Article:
It must be hard for a store manager to explain to one person why he or she doesn't deserve that pair of Louboutins at a discount. Now, imagine that manager trying to explain that to another 19 people … at the same time. It's called flash-mob shopping.
Though China has been doing this for ages, it's a mix of high-tech (web searching, crowd-sourcing, and community building) and low-tech strong-arming techniques (ganging up on store managers) to save money on popular products.
"So how does flash-mob shopping work? Say you'd like to buy a new camera. Canon. Grey. With a 2.5-inch Articulating LCD. You'd do a Google (or if you're Chinese, Baidu) search for other people who want the same item. You might come across a dozen "team buying" websites like "www.020tgw.com," which you would browse through to find out when a group is meeting up with store managers to haggle for a fair price.
You would then go to a shop downtown with 20 or so other folks. When the manager comes out, you might spend an hour (or two) explaining why you deserve 50 RMB off the price and a new leather camera pouch as an added perk. The suit-and-tie manager may or may not give in, but if he does, you'll know it's because you brought a mob over to the store and used crowd-sourcing (in the most literal sense) to leverage your strike price."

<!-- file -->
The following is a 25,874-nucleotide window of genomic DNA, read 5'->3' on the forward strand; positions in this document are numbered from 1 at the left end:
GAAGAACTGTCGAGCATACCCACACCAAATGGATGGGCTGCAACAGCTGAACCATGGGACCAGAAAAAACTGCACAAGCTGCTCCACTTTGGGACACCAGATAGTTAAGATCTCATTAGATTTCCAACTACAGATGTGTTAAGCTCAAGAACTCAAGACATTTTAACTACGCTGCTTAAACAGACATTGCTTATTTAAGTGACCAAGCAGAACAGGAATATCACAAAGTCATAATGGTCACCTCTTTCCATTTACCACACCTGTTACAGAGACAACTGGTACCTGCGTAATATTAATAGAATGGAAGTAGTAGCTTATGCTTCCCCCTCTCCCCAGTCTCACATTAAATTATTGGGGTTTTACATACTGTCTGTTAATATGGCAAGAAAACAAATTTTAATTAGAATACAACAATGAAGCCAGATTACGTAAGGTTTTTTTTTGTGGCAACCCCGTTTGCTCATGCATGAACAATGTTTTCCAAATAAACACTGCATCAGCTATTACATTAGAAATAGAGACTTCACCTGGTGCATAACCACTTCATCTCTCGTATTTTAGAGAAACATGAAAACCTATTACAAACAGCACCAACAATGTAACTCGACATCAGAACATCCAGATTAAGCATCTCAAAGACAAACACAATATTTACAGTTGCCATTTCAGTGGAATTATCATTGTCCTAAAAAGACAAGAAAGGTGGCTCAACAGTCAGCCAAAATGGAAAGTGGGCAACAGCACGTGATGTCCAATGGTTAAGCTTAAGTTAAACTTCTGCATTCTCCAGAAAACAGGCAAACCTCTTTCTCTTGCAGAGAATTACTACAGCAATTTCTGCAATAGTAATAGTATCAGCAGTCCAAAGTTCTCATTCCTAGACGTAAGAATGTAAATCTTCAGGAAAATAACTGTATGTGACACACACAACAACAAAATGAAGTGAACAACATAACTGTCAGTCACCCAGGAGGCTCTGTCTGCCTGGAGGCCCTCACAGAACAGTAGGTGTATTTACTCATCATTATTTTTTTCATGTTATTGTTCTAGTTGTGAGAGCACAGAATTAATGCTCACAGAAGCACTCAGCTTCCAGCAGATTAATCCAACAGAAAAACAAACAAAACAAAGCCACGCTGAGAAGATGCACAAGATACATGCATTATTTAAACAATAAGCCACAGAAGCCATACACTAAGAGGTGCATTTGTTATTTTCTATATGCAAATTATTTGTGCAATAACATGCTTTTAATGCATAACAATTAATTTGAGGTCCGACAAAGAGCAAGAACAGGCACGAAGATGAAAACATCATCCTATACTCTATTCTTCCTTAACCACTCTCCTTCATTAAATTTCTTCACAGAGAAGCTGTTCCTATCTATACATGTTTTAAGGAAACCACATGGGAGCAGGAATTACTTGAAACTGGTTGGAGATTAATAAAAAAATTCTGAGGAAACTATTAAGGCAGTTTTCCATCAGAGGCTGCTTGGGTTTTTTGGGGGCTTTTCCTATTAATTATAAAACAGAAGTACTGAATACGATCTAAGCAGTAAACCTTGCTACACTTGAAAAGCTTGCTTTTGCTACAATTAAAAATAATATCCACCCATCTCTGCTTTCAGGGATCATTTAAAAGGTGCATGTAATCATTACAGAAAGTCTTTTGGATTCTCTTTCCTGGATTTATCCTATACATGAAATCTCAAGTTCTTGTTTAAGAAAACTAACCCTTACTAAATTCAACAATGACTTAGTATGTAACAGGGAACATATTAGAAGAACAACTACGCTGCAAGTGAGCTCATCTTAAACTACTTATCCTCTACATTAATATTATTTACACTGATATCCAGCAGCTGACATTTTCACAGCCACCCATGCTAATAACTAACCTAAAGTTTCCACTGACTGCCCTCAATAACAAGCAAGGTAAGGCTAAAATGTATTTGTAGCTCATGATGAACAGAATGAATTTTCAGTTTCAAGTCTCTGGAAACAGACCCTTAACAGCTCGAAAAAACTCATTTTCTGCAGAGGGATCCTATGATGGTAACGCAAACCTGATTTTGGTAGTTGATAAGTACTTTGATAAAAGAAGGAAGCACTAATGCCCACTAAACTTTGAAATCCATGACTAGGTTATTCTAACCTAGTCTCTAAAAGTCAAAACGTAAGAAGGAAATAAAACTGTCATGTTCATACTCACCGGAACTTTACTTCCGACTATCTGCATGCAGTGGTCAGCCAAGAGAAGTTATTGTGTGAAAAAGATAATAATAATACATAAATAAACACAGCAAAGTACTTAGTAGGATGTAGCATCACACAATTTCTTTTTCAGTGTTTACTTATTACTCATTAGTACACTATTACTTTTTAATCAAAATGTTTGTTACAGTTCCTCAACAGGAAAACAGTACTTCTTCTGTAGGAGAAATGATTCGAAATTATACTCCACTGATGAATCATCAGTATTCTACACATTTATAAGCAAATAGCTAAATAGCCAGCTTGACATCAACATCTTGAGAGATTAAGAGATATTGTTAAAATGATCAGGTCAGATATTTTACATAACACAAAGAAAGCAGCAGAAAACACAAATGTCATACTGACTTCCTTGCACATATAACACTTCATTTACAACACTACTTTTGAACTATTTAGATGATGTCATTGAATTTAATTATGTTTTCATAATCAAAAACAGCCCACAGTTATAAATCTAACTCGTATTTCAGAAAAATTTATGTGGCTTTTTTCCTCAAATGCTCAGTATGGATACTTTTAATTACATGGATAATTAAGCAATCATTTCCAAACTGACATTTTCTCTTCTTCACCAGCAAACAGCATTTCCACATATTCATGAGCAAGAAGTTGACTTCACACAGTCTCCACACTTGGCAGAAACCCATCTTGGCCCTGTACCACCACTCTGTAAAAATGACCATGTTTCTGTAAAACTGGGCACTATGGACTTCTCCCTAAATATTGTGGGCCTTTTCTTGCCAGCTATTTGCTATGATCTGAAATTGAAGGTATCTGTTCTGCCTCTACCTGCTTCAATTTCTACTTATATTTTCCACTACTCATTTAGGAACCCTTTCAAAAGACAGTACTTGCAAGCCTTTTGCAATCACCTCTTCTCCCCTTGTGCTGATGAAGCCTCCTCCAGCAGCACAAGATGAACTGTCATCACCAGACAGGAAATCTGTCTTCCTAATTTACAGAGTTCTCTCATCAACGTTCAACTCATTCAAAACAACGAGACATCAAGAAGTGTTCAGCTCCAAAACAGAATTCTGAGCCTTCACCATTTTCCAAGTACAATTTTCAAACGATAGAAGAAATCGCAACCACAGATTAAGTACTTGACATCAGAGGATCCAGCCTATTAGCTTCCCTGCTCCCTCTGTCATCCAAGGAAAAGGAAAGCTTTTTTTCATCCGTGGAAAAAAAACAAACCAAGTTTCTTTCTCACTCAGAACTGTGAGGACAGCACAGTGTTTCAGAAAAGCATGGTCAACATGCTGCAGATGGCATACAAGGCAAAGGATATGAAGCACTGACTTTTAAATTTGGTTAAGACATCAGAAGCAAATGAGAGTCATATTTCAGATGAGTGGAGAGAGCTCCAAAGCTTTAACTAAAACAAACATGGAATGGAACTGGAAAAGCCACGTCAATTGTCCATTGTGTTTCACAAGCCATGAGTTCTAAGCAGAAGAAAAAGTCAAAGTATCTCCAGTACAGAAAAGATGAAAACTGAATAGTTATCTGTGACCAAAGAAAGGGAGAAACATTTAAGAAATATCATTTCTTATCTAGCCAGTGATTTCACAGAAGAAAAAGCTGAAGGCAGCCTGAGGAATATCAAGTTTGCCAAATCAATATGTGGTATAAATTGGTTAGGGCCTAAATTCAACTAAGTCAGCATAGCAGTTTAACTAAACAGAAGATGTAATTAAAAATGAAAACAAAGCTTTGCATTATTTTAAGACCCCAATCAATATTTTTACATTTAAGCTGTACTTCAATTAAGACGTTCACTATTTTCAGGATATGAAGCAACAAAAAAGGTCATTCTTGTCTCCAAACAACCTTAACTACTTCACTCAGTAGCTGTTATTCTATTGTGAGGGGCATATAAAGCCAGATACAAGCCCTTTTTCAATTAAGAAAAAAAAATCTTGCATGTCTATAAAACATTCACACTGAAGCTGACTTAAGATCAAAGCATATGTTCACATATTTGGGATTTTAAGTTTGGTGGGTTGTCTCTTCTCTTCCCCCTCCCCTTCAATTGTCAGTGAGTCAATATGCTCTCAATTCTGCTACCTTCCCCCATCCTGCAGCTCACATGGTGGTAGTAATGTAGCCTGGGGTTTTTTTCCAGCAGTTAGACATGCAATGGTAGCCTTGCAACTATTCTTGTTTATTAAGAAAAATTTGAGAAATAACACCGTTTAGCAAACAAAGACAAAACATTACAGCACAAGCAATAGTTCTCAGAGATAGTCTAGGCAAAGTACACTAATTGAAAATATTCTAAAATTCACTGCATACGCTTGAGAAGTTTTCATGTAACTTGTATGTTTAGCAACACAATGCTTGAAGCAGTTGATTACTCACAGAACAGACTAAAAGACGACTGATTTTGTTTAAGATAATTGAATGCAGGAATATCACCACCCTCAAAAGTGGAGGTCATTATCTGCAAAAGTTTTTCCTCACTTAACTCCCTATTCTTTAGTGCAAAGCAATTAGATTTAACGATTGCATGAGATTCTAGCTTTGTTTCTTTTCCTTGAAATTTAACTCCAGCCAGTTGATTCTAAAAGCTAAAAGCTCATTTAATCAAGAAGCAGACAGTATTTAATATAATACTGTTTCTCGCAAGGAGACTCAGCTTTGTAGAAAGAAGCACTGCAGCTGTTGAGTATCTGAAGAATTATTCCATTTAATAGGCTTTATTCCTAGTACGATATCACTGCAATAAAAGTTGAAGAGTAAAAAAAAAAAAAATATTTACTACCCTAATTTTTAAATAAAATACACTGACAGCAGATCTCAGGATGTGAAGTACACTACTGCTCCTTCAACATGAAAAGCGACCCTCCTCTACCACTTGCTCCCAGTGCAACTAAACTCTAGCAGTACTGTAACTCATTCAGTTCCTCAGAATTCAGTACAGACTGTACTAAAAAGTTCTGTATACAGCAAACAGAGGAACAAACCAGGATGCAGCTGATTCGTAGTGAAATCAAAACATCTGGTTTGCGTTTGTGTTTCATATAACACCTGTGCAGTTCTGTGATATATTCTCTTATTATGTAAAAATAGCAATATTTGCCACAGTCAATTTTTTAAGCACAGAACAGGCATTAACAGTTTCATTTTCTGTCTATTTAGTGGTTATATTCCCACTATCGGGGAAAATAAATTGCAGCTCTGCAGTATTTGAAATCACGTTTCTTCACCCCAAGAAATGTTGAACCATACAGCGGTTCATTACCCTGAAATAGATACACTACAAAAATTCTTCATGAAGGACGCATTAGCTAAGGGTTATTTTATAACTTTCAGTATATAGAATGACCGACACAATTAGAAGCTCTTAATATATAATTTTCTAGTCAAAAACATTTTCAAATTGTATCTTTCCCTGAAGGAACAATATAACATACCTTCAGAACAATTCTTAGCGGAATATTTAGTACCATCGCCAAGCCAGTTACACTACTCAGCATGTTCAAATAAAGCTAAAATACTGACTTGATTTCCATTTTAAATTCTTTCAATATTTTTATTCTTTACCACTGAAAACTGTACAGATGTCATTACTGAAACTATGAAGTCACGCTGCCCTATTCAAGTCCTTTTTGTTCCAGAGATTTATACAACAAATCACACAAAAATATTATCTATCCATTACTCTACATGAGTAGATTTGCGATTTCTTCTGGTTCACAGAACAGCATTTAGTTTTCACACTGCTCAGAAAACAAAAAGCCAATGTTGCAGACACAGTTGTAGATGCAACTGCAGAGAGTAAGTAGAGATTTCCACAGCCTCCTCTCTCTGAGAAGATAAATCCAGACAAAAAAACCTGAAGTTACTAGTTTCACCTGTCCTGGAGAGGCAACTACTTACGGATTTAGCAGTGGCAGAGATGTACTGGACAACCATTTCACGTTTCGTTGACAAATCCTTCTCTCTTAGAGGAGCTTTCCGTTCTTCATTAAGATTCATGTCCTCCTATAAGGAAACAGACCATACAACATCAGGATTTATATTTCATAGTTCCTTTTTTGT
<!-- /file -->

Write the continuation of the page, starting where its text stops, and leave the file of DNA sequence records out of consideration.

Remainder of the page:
I'm sure this would make store associates regret the quick technological advancement of social media very, very quickly.
Source: SF Chronicle
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